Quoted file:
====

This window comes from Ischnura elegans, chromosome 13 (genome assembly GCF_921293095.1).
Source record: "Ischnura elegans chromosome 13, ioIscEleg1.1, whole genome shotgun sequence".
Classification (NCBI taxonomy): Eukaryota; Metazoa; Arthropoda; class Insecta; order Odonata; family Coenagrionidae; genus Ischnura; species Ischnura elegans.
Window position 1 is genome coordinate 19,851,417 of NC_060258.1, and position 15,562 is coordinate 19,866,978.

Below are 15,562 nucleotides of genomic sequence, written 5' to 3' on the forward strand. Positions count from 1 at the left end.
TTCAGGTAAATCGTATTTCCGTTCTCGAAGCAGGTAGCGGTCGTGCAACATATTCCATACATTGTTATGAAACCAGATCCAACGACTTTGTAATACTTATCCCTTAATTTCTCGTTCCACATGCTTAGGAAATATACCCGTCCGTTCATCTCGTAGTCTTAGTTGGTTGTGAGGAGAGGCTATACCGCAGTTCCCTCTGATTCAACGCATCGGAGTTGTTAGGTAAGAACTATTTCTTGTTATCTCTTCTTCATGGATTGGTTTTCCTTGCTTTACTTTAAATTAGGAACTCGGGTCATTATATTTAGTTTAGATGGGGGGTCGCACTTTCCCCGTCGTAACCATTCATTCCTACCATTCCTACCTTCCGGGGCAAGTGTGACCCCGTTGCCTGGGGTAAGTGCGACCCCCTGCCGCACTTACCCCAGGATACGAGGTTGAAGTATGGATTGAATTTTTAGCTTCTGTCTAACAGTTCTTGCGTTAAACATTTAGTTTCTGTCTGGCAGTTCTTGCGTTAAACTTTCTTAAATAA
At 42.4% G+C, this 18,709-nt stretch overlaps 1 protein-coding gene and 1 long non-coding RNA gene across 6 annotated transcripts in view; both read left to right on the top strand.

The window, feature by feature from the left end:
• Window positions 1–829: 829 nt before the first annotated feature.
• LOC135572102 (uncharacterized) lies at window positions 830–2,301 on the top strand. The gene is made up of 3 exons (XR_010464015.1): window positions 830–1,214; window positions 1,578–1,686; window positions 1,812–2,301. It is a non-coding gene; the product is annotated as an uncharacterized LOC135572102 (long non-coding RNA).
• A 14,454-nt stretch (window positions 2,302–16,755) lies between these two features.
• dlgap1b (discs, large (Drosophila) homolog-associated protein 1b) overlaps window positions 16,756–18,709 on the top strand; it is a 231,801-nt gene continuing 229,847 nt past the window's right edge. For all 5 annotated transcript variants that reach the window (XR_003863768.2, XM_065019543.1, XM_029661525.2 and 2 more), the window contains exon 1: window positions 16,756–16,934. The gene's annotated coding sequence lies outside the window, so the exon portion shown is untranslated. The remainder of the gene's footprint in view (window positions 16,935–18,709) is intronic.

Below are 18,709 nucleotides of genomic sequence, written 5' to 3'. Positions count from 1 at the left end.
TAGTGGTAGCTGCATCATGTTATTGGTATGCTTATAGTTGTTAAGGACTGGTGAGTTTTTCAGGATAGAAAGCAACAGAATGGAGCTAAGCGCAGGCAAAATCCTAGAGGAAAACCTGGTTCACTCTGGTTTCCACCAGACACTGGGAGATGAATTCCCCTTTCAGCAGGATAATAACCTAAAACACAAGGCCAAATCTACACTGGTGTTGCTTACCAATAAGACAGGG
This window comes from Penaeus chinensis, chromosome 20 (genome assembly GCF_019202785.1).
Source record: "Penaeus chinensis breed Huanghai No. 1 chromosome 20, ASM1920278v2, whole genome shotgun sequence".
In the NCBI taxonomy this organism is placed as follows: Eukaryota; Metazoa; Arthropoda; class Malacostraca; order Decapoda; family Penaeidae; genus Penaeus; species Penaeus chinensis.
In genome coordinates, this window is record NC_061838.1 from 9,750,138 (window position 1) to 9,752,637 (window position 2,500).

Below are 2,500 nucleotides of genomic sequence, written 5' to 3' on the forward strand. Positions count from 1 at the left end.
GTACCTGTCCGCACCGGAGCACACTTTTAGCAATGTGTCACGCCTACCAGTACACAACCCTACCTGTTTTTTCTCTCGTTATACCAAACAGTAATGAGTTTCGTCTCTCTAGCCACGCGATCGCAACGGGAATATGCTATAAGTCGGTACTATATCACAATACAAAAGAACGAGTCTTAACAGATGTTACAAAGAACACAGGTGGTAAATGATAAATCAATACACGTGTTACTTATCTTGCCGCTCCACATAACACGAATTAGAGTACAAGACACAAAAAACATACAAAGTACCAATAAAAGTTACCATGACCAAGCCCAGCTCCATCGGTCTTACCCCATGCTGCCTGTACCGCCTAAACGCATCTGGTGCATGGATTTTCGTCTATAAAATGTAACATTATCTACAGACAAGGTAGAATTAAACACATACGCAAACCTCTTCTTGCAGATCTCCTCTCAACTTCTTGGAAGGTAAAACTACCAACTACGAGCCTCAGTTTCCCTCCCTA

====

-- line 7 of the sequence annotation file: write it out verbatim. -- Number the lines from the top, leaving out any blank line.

At 42.4% G+C, this 18,709-nt stretch overlaps 1 protein-coding gene and 1 long non-coding RNA gene across 6 annotated transcripts in view; both read left to right on the top strand.